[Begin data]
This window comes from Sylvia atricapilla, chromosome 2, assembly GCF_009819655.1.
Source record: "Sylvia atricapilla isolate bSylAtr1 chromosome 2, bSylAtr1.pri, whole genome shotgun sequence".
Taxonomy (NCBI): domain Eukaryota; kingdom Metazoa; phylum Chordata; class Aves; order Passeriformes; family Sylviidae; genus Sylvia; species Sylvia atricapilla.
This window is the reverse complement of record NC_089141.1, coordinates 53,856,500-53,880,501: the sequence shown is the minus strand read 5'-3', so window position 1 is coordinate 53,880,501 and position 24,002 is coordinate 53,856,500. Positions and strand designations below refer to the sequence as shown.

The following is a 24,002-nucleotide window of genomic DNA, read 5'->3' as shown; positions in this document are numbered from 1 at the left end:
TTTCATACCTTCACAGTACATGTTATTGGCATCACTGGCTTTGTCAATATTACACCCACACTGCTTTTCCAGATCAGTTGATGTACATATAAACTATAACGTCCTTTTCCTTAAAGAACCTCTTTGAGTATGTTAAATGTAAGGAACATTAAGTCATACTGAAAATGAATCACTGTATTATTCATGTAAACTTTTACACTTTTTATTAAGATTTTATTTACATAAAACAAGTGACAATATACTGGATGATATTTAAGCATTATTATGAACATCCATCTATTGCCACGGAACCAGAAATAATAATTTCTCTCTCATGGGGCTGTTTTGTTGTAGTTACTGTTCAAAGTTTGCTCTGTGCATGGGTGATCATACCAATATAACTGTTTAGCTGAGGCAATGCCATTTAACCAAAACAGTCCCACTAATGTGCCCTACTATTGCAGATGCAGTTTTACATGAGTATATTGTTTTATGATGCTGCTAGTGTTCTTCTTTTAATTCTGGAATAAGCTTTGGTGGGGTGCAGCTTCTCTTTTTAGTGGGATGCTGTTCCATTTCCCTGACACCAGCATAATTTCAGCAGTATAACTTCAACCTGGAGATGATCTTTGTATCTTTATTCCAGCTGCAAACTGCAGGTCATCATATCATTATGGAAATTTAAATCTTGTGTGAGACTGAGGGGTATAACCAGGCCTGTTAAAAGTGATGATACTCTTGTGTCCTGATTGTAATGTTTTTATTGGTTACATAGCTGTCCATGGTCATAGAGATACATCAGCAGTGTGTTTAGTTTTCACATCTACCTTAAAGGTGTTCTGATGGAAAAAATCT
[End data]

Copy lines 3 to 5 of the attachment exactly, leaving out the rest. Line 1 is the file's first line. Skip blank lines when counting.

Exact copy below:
Taxonomy (NCBI): domain Eukaryota; kingdom Metazoa; phylum Chordata; class Aves; order Passeriformes; family Sylviidae; genus Sylvia; species Sylvia atricapilla.
This window is the reverse complement of record NC_089141.1, coordinates 53,856,500-53,880,501: the sequence shown is the minus strand read 5'-3', so window position 1 is coordinate 53,880,501 and position 24,002 is coordinate 53,856,500. Positions and strand designations below refer to the sequence as shown.

The following is a 24,002-nucleotide window of genomic DNA, read 5'->3' as shown; positions in this document are numbered from 1 at the left end: